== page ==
Capture One Shot from a Video

Have you ever taken a video that captured a great moment that you wanted in a still photo?  Picasa makes it very easy to capture one shot from a video.

Here is a small video clip I took at Palm Creek RV Resort when Jane Seymour made an appearance.  She had just finished ‘Dancing with the Stars’ and one of the residents of the resort, Rex,  actually danced with her.  I was taking video the whole time.  What if we wanted a still shot?  This is a good example for using Picasa’s ‘Take Snapshot’ feature.

 

With the original video clip opened in Picasa, you should see a button at the left that says, ‘Take Snapshot.’

image

Play the video until it gets near the spot with the still photo you want.  You can also drag the playhead to get in position.  Then, to move frame by frame, you can use the < (comma) key to move one frame earlier and the > (period) key to move one frame later.  When you have the image you want, just click the ‘Take Snapshot’ button.

image

What this does is creates an individual .jpg picture of that particular frame from the video.  Where is it?  It’s in the Projects collection.  Any time that Picasa creates something, like a collage, or a movie, or a capture from a video, it puts it into this collection.  If you don’t see a ‘Projects’ collection, it may be because you are in Tree View.  You need to be in Flat folder view to see this collection.  In Tree View, you would look for a Picasa folder underneath your My Pictures folder.  The Captured Videos will be there.

image

Now, your captured frame from the video is a .jpg picture just like any other.  You can crop it, use I’m Feeling Lucky, add text, and whatever other editing you desire.  One caveat: don’t expect high quality.  A frame from a video will not be high resolution.

JaneSeymour 02 1

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Geeks on Tour is a membership website with hundreds of Tutorial Videos on topics of interest to travelers, such as managing digital photos with Picasa, Route-Planning with Streets and Trips, and sharing your travels with a website using Blogger or with friends on Facebook. You can subscribe to our free e-newsletters, or become a paid member and be able to view all of the videos in the Learning Library.

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Need to learn the basics?  Check out our ‘Beginner’s Guide to Picasa’ complete with show-me videos

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Taking Video with your Laptop’s Camera

This week’s tip is way cool!  And, it’s so easy. We have so much capability in our laptop computers these days – like that little video camera built right in to the lid. You should see it staring at you when you’re using your computer.

webcam

But … how do you use it? Picasa makes it OH-SO-EASY, just click one button and you can start talking into the camera. Click another button to stop it, then a third to upload it to youtube. Watch the free 2 minute video below to see exactly how its done.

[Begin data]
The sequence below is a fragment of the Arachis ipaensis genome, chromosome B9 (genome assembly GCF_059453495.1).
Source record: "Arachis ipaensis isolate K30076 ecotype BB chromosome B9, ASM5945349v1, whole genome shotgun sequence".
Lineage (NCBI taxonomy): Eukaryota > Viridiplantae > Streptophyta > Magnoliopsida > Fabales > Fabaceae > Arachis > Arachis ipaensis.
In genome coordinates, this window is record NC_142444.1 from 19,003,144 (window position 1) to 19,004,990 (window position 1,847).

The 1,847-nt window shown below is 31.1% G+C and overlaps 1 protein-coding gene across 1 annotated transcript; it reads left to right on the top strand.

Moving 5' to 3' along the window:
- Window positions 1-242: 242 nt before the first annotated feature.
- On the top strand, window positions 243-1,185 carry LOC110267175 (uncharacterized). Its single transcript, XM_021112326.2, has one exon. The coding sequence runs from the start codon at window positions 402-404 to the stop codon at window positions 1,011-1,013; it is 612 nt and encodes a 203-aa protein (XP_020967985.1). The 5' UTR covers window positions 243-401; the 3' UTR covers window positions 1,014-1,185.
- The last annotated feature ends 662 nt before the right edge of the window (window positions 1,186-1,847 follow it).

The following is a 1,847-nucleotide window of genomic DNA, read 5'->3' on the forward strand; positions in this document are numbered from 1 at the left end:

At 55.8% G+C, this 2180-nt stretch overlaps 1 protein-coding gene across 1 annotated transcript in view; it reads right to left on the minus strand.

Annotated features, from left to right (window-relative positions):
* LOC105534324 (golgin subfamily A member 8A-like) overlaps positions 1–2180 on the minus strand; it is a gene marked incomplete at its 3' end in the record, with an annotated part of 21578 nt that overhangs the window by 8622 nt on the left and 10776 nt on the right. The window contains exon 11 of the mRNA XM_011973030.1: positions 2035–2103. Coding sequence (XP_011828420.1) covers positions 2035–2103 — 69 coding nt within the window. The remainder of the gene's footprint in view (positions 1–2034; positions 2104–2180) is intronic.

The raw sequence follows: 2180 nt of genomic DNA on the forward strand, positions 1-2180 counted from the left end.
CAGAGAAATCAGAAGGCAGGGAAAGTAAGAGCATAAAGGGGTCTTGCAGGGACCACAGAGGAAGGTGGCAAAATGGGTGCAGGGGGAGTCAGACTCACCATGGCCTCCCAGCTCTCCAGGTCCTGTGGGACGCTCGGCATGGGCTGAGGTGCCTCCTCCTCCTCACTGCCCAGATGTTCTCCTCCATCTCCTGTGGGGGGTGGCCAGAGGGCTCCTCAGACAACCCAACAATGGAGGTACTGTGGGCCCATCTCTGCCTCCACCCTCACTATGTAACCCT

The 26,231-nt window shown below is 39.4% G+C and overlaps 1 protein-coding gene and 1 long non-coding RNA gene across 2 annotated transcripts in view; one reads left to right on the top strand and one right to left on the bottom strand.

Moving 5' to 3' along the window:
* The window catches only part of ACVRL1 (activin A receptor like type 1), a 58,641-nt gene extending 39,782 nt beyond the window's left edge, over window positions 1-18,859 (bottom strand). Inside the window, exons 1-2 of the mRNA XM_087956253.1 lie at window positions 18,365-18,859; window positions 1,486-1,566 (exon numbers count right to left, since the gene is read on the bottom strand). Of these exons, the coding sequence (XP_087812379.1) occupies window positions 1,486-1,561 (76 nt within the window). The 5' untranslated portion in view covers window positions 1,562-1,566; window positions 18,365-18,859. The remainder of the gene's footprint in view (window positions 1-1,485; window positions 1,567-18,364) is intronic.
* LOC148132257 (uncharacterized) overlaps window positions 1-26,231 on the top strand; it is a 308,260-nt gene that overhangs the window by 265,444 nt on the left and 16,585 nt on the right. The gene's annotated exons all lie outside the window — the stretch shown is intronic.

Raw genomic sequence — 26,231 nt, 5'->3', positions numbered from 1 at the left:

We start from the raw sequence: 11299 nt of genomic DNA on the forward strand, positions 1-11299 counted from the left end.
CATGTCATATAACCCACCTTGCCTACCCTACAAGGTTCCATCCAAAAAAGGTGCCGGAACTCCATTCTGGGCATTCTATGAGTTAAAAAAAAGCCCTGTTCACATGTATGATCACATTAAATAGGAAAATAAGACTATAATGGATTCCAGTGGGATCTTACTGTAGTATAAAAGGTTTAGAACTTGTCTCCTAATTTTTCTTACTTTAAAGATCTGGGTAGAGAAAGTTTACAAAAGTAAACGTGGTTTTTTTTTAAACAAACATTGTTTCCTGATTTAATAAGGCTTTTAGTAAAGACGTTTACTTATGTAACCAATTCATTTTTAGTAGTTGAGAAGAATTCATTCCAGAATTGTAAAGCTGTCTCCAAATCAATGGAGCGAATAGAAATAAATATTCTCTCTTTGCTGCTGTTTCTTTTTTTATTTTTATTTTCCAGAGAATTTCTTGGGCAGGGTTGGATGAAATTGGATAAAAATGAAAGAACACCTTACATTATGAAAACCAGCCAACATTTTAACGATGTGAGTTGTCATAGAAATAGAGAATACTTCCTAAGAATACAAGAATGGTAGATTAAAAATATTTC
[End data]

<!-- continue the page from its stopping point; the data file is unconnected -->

http://content.screencast.com/users/ChrisGuld/folders/Showme-Picasa/media/94c52976-b564-45f1-9d82-843111ffdc8f/pic340-webcam_controller.swf

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Geeks on Tour is a membership website with hundreds of Tutorial Videos on topics of interest to travelers, such as managing digital photos with Picasa, Route-Planning with Streets and Trips, and sharing your travels with a website using Blogger or with friends on Facebook. You can subscribe to our free e-newsletters, or become a paid member and be able to view all of the videos in the Learning Library.

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Need to learn the basics?  Check out our ‘Beginner’s Guide to Picasa’ complete with  show-me videos.

Picasa Tip: Cut thru the Haze

Our motorhome is currently parked in Salem, Massachusetts. A little city park called Winter Island. We’re using this home base to sightsee in the area, including Boston. For our day in Boston, we decided to take the ferry. Nothing better than a boat ride to start the day, and what a great way to see Boston for the first time! See our blog post on this wonderful day.

The weather was setting record highs … 95 degrees, and there was a lot of haze or smog in the air. You couldn’t even see the skyline of Boston until we were almost right on it! Not a good day for taking pictures.  I was glad I had my SLR camera with a Polarizing filter, that helps cut thru the haze a bit.  Jim has a little Nikon point and shoot (no filters) – I figured my pictures would be much better than his!

But with just a few clicks in Picasa – here’s Jim’s picture:

 

Before and after Picasa

Here’s what he did:

  1. Basic Fixes: Straighten
  2. Effects: Sharpen
  3. Tuning: Increase Shadows*
  4. Tuning: Increase Highlights*
  5. Basic Fixes: Add Text

*I’m Feeling Lucky does almost as good, with one click, as increasing shadows and highlights.

http://content.screencast.com/users/ChrisGuld/folders/Picasa%20Tips/media/419c0616-33cb-422c-86f1-f32041aa6df0/picasa-tip-cut-thru-haze_controller.swf

The ‘before’ picture I wouldn’t want to show anyone.  The ‘after’ picture proudly went on our blog!

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Picasa Tip: Make a Movie